Credit card debt is rising.
American credit card balances increased 13% from 2021 to 2022, or $100 billion — the biggest percentage increase in more than 20 years, according to the Federal Reserve Bank of New York.
Combine high interest rates with a hardship like a job loss, natural disaster or extended illness, and you could spiral into credit card debt in no time.
A hardship program could help.
Many credit card issuers will work with you to create a payment plan, offer a payment extension or temporarily reduce your interest rate.
Never heard of such a program? That’s not a surprise — credit card companies don’t typically advertise that you can adjust your payment plan or even stop paying your bill for a while.
But before you call up your credit card issuer, you should know that while it can help, enrolling in a hardship program can also do more harm than good if you don’t understand the terms of your arrangement.
Here’s how it works.
What Is a Credit Card Hardship Program?
A hardship program is a payment plan for your credit card. You usually negotiate terms with your card’s issuing bank, which may waive fees, grant a temporary payment pause or lower your interest rate for a certain time.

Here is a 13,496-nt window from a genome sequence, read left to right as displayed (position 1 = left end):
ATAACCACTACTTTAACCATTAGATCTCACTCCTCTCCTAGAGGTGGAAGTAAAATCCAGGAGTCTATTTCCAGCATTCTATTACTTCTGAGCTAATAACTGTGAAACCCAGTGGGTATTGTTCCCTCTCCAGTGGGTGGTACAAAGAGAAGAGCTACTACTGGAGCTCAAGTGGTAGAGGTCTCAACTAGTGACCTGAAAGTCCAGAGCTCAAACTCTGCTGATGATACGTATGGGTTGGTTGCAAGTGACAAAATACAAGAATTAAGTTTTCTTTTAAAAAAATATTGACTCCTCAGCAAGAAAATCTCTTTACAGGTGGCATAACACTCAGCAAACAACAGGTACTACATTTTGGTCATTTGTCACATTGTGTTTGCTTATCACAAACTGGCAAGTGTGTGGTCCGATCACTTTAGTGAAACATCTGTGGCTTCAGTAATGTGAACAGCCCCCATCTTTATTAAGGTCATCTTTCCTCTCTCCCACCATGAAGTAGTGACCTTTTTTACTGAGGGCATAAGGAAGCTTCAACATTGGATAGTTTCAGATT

Banks may also offer hardship plans for student loans, mortgages, personal loans and other financial products.
Hardship programs vary depending on the issuer and even within the credit card company or bank itself. Some credit card issuers don’t offer hardship programs at all.
How Do Credit Card Hardship Programs Work?
The best time to use a credit card hardship program is when you are facing temporary financial difficulties with a definite end in sight.
Here are some examples of a financial hardship that might qualify you:
- Pay cut
- Job loss
- A serious illness
- A death in the family
- A natural disaster
“If you’re unable to make the payments, going into a credit hardship program or a payment plan could be a better solution than…